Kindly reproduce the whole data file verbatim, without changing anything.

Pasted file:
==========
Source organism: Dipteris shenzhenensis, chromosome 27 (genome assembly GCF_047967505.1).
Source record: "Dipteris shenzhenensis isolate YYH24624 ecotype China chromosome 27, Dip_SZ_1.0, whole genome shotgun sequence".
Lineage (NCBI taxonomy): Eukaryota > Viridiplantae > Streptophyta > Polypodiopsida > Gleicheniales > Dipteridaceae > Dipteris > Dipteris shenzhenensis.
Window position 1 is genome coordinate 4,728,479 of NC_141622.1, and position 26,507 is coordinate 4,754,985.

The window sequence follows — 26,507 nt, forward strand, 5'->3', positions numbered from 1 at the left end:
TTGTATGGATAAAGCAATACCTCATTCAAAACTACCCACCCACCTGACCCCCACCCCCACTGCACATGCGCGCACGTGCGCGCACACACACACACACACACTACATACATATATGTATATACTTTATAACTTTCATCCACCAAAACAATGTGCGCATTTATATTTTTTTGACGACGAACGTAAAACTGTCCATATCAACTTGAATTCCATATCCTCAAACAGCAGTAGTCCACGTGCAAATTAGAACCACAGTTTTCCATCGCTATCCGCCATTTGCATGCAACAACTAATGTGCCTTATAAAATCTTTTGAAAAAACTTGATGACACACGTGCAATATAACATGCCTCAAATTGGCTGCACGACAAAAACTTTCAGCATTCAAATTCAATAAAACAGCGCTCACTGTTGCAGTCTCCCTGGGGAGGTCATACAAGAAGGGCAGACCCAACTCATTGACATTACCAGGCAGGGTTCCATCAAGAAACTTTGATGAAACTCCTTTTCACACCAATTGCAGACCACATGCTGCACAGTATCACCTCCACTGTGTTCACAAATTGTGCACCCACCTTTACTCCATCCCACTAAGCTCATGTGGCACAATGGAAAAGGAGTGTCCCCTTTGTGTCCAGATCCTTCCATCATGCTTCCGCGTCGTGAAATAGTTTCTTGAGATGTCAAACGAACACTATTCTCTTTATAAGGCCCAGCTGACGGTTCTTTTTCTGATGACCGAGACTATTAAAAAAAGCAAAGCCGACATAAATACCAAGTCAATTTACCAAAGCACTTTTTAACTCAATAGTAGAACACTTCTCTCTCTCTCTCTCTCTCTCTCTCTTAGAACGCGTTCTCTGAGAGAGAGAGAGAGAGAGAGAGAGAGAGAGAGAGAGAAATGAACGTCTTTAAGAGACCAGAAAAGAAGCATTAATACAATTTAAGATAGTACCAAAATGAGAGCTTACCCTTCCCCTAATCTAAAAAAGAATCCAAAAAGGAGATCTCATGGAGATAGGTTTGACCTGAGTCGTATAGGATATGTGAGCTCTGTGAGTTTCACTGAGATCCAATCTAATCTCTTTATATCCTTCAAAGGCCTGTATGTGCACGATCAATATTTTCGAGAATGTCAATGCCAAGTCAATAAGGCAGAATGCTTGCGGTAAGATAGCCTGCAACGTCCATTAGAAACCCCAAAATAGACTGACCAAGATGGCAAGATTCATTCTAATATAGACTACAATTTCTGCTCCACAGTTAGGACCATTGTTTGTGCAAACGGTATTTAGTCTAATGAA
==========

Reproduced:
Source organism: Dipteris shenzhenensis, chromosome 27 (genome assembly GCF_047967505.1).
Source record: "Dipteris shenzhenensis isolate YYH24624 ecotype China chromosome 27, Dip_SZ_1.0, whole genome shotgun sequence".
Lineage (NCBI taxonomy): Eukaryota > Viridiplantae > Streptophyta > Polypodiopsida > Gleicheniales > Dipteridaceae > Dipteris > Dipteris shenzhenensis.
Window position 1 is genome coordinate 4,728,479 of NC_141622.1, and position 26,507 is coordinate 4,754,985.

The window sequence follows — 26,507 nt, forward strand, 5'->3', positions numbered from 1 at the left end:
TTGTATGGATAAAGCAATACCTCATTCAAAACTACCCACCCACCTGACCCCCACCCCCACTGCACATGCGCGCACGTGCGCGCACACACACACACACACACTACATACATATATGTATATACTTTATAACTTTCATCCACCAAAACAATGTGCGCATTTATATTTTTTTGACGACGAACGTAAAACTGTCCATATCAACTTGAATTCCATATCCTCAAACAGCAGTAGTCCACGTGCAAATTAGAACCACAGTTTTCCATCGCTATCCGCCATTTGCATGCAACAACTAATGTGCCTTATAAAATCTTTTGAAAAAACTTGATGACACACGTGCAATATAACATGCCTCAAATTGGCTGCACGACAAAAACTTTCAGCATTCAAATTCAATAAAACAGCGCTCACTGTTGCAGTCTCCCTGGGGAGGTCATACAAGAAGGGCAGACCCAACTCATTGACATTACCAGGCAGGGTTCCATCAAGAAACTTTGATGAAACTCCTTTTCACACCAATTGCAGACCACATGCTGCACAGTATCACCTCCACTGTGTTCACAAATTGTGCACCCACCTTTACTCCATCCCACTAAGCTCATGTGGCACAATGGAAAAGGAGTGTCCCCTTTGTGTCCAGATCCTTCCATCATGCTTCCGCGTCGTGAAATAGTTTCTTGAGATGTCAAACGAACACTATTCTCTTTATAAGGCCCAGCTGACGGTTCTTTTTCTGATGACCGAGACTATTAAAAAAAGCAAAGCCGACATAAATACCAAGTCAATTTACCAAAGCACTTTTTAACTCAATAGTAGAACACTTCTCTCTCTCTCTCTCTCTCTCTCTCTTAGAACGCGTTCTCTGAGAGAGAGAGAGAGAGAGAGAGAGAGAGAGAGAGAGAAATGAACGTCTTTAAGAGACCAGAAAAGAAGCATTAATACAATTTAAGATAGTACCAAAATGAGAGCTTACCCTTCCCCTAATCTAAAAAAGAATCCAAAAAGGAGATCTCATGGAGATAGGTTTGACCTGAGTCGTATAGGATATGTGAGCTCTGTGAGTTTCACTGAGATCCAATCTAATCTCTTTATATCCTTCAAAGGCCTGTATGTGCACGATCAATATTTTCGAGAATGTCAATGCCAAGTCAATAAGGCAGAATGCTTGCGGTAAGATAGCCTGCAACGTCCATTAGAAACCCCAAAATAGACTGACCAAGATGGCAAGATTCATTCTAATATAGACTACAATTTCTGCTCCACAGTTAGGACCATTGTTTGTGCAAACGGTATTTAGTCTAATGAA